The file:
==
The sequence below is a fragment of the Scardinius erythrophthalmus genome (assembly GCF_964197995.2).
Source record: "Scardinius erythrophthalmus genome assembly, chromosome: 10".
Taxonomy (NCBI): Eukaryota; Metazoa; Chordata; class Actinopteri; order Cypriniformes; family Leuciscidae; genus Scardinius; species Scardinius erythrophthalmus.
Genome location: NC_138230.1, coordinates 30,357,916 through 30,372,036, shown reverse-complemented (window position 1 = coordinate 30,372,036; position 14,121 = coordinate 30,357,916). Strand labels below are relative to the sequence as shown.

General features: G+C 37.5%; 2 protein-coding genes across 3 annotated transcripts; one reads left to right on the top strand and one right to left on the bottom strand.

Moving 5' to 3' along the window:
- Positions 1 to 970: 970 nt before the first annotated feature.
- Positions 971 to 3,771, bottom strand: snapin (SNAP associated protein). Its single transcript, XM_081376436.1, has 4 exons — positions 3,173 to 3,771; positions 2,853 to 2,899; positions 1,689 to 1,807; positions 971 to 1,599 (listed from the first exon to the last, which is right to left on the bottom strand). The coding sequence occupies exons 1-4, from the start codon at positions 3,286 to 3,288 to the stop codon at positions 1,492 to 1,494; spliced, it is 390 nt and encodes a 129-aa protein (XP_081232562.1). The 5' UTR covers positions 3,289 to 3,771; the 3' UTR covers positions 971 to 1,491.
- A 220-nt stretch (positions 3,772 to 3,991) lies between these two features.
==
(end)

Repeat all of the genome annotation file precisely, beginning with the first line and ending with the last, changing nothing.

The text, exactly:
The sequence below is a fragment of the Scardinius erythrophthalmus genome (assembly GCF_964197995.2).
Source record: "Scardinius erythrophthalmus genome assembly, chromosome: 10".
Taxonomy (NCBI): Eukaryota; Metazoa; Chordata; class Actinopteri; order Cypriniformes; family Leuciscidae; genus Scardinius; species Scardinius erythrophthalmus.
Genome location: NC_138230.1, coordinates 30,357,916 through 30,372,036, shown reverse-complemented (window position 1 = coordinate 30,372,036; position 14,121 = coordinate 30,357,916). Strand labels below are relative to the sequence as shown.

General features: G+C 37.5%; 2 protein-coding genes across 3 annotated transcripts; one reads left to right on the top strand and one right to left on the bottom strand.

Moving 5' to 3' along the window:
- Positions 1 to 970: 970 nt before the first annotated feature.
- Positions 971 to 3,771, bottom strand: snapin (SNAP associated protein). Its single transcript, XM_081376436.1, has 4 exons — positions 3,173 to 3,771; positions 2,853 to 2,899; positions 1,689 to 1,807; positions 971 to 1,599 (listed from the first exon to the last, which is right to left on the bottom strand). The coding sequence occupies exons 1-4, from the start codon at positions 3,286 to 3,288 to the stop codon at positions 1,492 to 1,494; spliced, it is 390 nt and encodes a 129-aa protein (XP_081232562.1). The 5' UTR covers positions 3,289 to 3,771; the 3' UTR covers positions 971 to 1,491.
- A 220-nt stretch (positions 3,772 to 3,991) lies between these two features.